LoRaWAN, que je t’aime – Orange reaffirms LoRa affair, keeps the WAN in LoRaWAN
Mobile operator Orange has reaffirmed its support for LoRaWAN in France “until at least 2027”, committing to maintain the non-cellular technology as a terrestrial IoT network with nationwide coverage in the country of its birth – even as cellular 5G expands as an IoT workhorse in the medium term. It went so far as to suggest LoRaWAN is better than its cellular equivalents, NB-IoT and LTE-M, for battery-powered IoT, and name-checked Microsoft and Amazon as colaborators with Orange in the LoRa Alliance.
The message from Orange, responding to an appeal for clarification from Enterprise IoT Insights after fellow operator Bouygues Telecom announced it will shut down its LoRaWAN network in France from 2024, and stop selling LoRaWAN immediately, goes some way to resolve a dramatic untangling of French-born unlicensed IoT, which has also seen Toulouse-based Sigfox go into receivership and bankruptcy in France and the US, respectively.
The final case for the sale of Sigfox’s Toulouse-based tech business will be heard in court today (April 5); an announcement about the winning deal, from a list of nine bidders, will be made shortly. But the word from Orange will be well-received by the wider LoRa community. For different reasons, both the Bouygues decision and the Sigfox debacle have looked like a reckoning for non-cellular public IoT infrastructure.
An Orange spokesperson responded: “Orange will continue to operate its public LoRaWAN network in France until at least 2027. Orange has a portfolio of solutions and technologies that are suitable for a range of use cases. Among them, Orange deployed a public LoRaWAN network in France to address use cases for very low consumption. LoRaWAN is the fastest growing license-free LPWA technology, with an increasing interest from many players such as Microsoft and Amazon – which, like Orange, are members of the LoRa Alliance.
“In addition, it is a perfect fit for usage with a static connected object, transmitting a minimum volume of data, in areas with limited radio coverage – such as car parks, cellars, basements, and so on. Following tests and deployments in several subsidiaries, Orange Group has seen that LoRaWAN technology consumes less energy than its mobile network counterparts, NB-IoT and LTE-M. IoT services, deployed by our customers, must maintain self-sufficient energy levels for many years, as with connected water meters, skip monitoring, and so on.”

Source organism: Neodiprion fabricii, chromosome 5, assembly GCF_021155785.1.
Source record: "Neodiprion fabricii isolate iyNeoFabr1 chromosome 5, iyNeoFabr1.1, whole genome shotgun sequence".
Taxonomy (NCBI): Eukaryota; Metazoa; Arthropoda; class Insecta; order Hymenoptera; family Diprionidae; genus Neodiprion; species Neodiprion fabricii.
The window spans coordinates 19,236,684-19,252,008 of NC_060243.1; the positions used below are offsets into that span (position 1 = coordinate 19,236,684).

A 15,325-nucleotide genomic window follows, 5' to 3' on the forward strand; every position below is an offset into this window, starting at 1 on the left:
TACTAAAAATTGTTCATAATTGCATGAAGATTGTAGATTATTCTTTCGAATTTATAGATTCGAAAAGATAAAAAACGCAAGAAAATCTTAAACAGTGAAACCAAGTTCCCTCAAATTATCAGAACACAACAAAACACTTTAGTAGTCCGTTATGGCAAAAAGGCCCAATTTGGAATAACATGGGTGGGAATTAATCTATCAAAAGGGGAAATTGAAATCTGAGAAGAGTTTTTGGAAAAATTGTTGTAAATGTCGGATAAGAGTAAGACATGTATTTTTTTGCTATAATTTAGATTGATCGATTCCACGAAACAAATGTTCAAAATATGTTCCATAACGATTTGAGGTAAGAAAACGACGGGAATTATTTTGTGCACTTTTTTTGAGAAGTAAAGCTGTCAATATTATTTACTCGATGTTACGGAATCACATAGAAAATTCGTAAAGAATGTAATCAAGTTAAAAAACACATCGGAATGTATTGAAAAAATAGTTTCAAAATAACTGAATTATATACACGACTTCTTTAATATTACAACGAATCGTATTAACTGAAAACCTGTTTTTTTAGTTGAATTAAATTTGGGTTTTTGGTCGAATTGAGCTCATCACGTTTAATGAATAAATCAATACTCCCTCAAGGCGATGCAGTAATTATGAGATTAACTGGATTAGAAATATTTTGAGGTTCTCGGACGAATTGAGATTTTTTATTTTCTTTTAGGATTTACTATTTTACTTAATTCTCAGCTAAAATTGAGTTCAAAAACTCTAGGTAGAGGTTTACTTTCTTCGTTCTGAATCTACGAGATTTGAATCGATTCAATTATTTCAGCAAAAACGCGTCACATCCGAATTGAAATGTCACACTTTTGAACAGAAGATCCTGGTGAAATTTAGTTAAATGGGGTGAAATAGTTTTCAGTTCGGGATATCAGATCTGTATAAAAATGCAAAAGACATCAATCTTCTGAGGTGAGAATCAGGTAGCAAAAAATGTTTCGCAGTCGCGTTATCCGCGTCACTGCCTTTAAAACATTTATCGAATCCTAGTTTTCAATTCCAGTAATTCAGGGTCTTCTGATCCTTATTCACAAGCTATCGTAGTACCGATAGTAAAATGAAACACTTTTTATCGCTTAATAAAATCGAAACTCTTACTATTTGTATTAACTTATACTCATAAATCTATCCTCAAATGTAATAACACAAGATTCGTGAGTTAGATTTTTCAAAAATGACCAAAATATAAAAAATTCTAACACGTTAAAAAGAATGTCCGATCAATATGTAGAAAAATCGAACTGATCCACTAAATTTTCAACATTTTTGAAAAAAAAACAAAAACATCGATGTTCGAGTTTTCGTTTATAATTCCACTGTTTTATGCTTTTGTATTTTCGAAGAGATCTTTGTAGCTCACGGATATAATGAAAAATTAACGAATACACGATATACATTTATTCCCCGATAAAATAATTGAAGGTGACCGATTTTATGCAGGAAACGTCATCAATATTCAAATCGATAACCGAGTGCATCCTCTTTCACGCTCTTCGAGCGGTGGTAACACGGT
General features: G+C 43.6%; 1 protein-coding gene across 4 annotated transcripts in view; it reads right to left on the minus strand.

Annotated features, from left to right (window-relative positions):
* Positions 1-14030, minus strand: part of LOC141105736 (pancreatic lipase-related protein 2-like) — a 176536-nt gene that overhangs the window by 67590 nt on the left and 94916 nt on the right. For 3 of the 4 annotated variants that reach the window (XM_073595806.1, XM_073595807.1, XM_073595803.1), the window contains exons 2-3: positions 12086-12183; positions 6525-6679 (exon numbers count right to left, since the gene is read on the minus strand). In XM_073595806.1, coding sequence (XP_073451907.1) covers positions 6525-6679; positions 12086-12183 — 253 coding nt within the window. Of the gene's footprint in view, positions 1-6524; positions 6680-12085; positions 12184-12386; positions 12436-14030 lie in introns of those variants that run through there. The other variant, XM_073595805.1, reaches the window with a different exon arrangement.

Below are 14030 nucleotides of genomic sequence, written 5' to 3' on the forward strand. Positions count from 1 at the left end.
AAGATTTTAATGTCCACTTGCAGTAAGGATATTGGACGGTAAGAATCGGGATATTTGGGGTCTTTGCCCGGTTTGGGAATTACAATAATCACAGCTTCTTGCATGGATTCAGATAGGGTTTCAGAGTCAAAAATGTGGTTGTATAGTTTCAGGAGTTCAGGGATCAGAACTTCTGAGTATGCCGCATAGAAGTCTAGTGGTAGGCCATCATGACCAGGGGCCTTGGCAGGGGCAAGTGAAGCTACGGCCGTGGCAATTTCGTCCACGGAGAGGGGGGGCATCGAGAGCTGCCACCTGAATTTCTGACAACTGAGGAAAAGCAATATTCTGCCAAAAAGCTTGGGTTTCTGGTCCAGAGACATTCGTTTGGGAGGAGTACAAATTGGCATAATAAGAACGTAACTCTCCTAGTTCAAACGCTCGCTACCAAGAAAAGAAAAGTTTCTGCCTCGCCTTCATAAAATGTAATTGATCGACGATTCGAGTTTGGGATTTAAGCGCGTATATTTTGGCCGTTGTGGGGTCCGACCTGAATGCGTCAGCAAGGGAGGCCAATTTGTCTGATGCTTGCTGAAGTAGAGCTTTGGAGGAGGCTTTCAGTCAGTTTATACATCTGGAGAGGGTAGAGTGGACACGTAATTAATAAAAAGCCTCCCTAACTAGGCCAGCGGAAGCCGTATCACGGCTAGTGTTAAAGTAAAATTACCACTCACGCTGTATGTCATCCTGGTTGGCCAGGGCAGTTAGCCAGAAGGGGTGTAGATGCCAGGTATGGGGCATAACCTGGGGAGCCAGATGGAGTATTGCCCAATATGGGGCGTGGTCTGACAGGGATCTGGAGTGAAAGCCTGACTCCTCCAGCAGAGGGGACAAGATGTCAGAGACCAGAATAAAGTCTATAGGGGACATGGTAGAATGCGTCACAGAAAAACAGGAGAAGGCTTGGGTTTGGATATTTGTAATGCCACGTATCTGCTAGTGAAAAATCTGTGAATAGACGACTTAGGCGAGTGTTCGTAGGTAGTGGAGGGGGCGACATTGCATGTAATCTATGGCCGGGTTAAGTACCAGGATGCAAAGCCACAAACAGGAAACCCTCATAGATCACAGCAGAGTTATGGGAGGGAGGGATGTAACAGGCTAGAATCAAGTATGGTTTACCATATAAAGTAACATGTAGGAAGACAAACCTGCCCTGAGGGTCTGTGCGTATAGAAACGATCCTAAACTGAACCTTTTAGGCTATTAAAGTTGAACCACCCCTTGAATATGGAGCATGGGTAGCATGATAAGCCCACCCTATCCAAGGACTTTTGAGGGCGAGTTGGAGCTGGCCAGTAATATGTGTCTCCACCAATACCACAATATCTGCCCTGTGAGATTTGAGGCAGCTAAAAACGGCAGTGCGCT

To an extent, Orange’s commitment to offer nationwide non-cellular IoT keeps the WAN (wide-area network) in LoRaWAN; but for the big two public-operator efforts in France, it has tended to exist – as a terrestrial infrastructure, at least – as a collection of local-area networks (LANs), causing some wags to refer to it as LoRaLAN. (Even the ‘long-range’ in LoRa has looked like a misnomer, in practical terms.)
Unlike with Sigfox (to its cost, ultimately) and straight cellular (which has struggled to kick-start the developer market), the LoRa business model has compelled private enterprises to build private networks to stand-up LPWA/LPLA IoT apps. IoT roaming between scattered LoRaWAN installations has been hard to sell, generally; satellite compatibility has sought to resolve this, and make 101-tracking viable, even as a national IoT use-case.
The emergence of crowd-sourced IoT, with the novel Helium (Nova Labs) and Sidewalk (Amazon) networks, running LoRaWAN and LoRa, respectively, have also shown promise. But cellular-based NB-IoT and LTE-M have looked suddenly-capable as international IoT solutions. Bouygues Telecom made clear the late rise of cellular IoT – with operators rolling out infrastructure in earnest and getting to grips with pricing and roaming, and finally stimulating the developer market – was behind its decision to can LoRaWAN in France.
In this context, Orange’s public support for public LoRaWAN in France, even as it variously deals with NB-IoT and LTE-M, is massive.